What Human Rights Organizations Said About Beijing Hosting The 2022 Winter Olympics

KUALA LUMPUR, MALAYSIA - JULY 31: IOC President Thomas Bach with the Beijing 2022 Delegates press conference celebrating their award as host city for the 2022 Winter Olympic Games during the Announcement Ceremony at the 128th IOC Session at the Kuala Lumpur Convention Centre on July 30, 2015 in Kuala Lumpur, Malaysia. (Photo by Stanley Chou/Getty Images)
Source: Stanley Chou/Getty Images Sport/Getty Images

Thousands on Friday celebrated Beijing being chosen as the host of the 2022 Winter Olympics at events held around China. Though citizens as well as the Chinese government appear to be overjoyed, not everyone is happy about the announcement. As with the 2008 Summer Olympics — which the capital city also hosted — human rights organizations are speaking out against Beijing and what they have to say is just as critical. According to NGO coalition Chinese Human Rights Defenders, China's human rights record is even worse than when it hosted the 2008 games. In a statement released just three days prior to the IOC's decision, CHRD cites China repeatedly going back on its promise to improve human rights:

As a member of the UN Human Rights Council, it [China] has failed to uphold the Universal Declaration of Human Rights and has ignored its obligations under international human rights treaties, such as the Convention against Torture, which it has been a party to since 1988. ... Only four months after the 2008 Beijing Games, police arrested Liu Xiaobo, a poet and government critic, who later won the Nobel Peace Prize in 2010. If the IOC selects Beijing to host the 2022 Winter Games, it will be the first time in history that the IOC awards the Games to a country with the knowledge that the future host is imprisoning a Nobel Peace Prize laureate.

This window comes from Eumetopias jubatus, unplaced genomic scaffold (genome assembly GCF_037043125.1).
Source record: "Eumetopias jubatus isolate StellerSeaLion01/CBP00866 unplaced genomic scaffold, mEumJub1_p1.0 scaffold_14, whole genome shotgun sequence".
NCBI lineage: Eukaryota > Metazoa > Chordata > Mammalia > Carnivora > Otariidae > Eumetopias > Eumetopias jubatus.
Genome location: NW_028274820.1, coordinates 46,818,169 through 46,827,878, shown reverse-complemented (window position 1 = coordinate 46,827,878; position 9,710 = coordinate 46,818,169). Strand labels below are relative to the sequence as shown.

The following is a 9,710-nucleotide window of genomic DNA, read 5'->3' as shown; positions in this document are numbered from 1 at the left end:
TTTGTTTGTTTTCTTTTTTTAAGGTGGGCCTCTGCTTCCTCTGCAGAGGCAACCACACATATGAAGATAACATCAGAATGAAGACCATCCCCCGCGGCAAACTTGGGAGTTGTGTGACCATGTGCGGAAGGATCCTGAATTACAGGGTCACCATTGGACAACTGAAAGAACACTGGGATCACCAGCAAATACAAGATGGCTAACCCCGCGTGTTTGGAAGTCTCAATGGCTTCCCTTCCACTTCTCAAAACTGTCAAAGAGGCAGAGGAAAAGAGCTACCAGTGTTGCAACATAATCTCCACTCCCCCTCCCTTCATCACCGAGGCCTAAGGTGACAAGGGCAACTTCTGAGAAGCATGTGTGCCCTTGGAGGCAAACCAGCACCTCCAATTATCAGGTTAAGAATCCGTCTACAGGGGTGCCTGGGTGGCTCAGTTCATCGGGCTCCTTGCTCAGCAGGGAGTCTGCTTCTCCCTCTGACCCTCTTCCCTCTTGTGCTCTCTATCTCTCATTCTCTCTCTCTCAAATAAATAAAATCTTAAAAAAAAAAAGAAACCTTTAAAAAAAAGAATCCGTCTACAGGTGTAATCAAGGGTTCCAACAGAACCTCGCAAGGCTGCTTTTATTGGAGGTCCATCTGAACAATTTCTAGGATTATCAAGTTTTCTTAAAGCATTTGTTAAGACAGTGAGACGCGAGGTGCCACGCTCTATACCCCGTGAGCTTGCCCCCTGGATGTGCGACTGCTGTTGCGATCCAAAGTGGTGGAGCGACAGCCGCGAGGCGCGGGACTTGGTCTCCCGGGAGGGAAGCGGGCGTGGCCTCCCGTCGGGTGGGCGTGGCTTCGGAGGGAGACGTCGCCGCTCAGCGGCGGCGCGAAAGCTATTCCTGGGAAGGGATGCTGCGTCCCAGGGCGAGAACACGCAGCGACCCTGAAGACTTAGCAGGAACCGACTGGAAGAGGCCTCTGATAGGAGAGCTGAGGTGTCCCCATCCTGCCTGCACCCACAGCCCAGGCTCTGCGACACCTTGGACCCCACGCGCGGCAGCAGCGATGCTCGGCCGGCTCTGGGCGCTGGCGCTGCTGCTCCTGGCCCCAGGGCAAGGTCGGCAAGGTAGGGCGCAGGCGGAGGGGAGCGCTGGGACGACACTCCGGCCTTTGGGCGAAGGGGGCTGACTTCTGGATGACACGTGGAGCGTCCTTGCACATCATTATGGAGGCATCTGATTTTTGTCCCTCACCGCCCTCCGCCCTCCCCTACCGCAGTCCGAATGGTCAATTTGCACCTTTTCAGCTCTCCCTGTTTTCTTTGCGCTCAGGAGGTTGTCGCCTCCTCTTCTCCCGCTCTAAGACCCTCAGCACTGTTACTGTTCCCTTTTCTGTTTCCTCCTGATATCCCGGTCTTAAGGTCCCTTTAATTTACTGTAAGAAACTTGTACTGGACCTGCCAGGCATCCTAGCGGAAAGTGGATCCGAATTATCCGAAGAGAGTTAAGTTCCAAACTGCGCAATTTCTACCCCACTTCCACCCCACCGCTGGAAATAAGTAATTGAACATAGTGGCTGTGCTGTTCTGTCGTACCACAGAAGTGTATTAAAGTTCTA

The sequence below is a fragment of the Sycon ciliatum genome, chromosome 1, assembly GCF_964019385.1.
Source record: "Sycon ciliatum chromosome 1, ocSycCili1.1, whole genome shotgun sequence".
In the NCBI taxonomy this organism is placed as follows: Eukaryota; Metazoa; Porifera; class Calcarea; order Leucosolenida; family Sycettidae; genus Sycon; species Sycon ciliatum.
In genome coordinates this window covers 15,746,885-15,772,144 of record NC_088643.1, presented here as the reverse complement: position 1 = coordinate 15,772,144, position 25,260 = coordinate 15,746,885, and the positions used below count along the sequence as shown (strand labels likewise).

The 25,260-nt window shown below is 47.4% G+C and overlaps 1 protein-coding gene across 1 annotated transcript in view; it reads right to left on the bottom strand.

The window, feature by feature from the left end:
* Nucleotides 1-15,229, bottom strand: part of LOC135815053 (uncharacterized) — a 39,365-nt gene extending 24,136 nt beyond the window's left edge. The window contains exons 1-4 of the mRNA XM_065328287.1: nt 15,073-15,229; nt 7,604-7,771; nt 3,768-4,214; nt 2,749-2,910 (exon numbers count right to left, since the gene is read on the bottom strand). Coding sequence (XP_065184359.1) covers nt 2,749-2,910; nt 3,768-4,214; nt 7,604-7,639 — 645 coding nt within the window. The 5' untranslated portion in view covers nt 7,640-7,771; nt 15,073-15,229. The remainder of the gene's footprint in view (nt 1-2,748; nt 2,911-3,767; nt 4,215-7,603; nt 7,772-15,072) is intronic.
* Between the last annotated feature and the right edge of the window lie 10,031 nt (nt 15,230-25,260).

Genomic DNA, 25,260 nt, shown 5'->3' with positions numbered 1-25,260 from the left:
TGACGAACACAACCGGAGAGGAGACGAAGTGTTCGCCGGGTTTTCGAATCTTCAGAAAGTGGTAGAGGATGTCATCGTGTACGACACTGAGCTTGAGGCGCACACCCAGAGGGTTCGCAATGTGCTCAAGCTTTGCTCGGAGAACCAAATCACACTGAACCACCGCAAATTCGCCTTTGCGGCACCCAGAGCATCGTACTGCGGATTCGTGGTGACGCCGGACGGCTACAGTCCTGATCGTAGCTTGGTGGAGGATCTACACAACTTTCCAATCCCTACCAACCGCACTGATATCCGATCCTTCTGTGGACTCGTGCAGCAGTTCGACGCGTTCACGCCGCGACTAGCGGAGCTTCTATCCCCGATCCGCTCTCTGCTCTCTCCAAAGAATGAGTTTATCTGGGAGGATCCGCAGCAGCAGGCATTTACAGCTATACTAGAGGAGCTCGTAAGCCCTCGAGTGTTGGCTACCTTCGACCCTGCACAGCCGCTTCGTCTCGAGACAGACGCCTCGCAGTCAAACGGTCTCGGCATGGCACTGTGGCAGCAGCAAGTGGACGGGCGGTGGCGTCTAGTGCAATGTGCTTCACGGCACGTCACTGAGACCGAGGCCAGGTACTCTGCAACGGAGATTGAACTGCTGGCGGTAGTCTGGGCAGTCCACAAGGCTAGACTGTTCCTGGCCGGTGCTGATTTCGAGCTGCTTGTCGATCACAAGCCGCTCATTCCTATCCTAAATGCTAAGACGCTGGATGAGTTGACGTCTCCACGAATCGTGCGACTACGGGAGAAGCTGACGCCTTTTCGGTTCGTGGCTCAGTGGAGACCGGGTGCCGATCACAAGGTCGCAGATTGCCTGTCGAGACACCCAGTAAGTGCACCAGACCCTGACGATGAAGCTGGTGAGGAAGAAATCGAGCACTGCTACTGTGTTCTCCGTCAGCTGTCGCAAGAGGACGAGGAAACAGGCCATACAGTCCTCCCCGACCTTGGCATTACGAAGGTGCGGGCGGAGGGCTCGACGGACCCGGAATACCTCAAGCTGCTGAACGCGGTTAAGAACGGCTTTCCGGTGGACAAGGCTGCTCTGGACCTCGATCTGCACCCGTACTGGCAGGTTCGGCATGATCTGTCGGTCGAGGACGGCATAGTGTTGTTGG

CHRD has yet to release a statement following Beijing being confirmed as the 2022 Winter Olympics host city.

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The International Tibet Network, which advocates for Tibetan freedom and human rights, expressed their disappointment in the IOC in a statement that ended on a hopeful note, urging Olympic officials to hold China accountable. Both China and Kazakhstan, which had a bid placed for Almaty to host the 2022 games, were required to sign human rights contracts. ITN said:

Having awarded the 2022 Olympics to Beijing, [the IOC] now has the added obligation to see that China abides by its code of ethics and commitments. It should also make public the commitments that the Chinese Government has made in order to secure the Olympics.

Officials from the nonprofit group Human Rights Watch echoed the ITN's call to action in a video statement from HRW Director of Global Initiatives Minky Worden following the Olympics announcement:

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HRW has also come together with Amnesty International and others to form the Sports and Rights Alliance, a coalition focused on preserving human rights in countries hosting large-scale sporting events. The coalition also seeks accountability as well as a marked change from the last time Beijing hosted the Olympics in 2008. Amnesty International Netherlands Director and SRA member Eduard Nazarski cautioned the IOC against making the same mistakes in 2022:

In view of the human rights violations that were committed as a result of the Olympics in 2008, safeguards must be put in place to prevent a repeat. If anything the risks could be greater this time around, with the recent crackdown on human rights lawyers setting a dangerous precedent of things to come as 2022 gets nearer.

The IOC has yet to release a formal list of human rights requirements regarding the 2022 Winter Olympics nor has the committee detailed how, exactly, it will be enforcing them.

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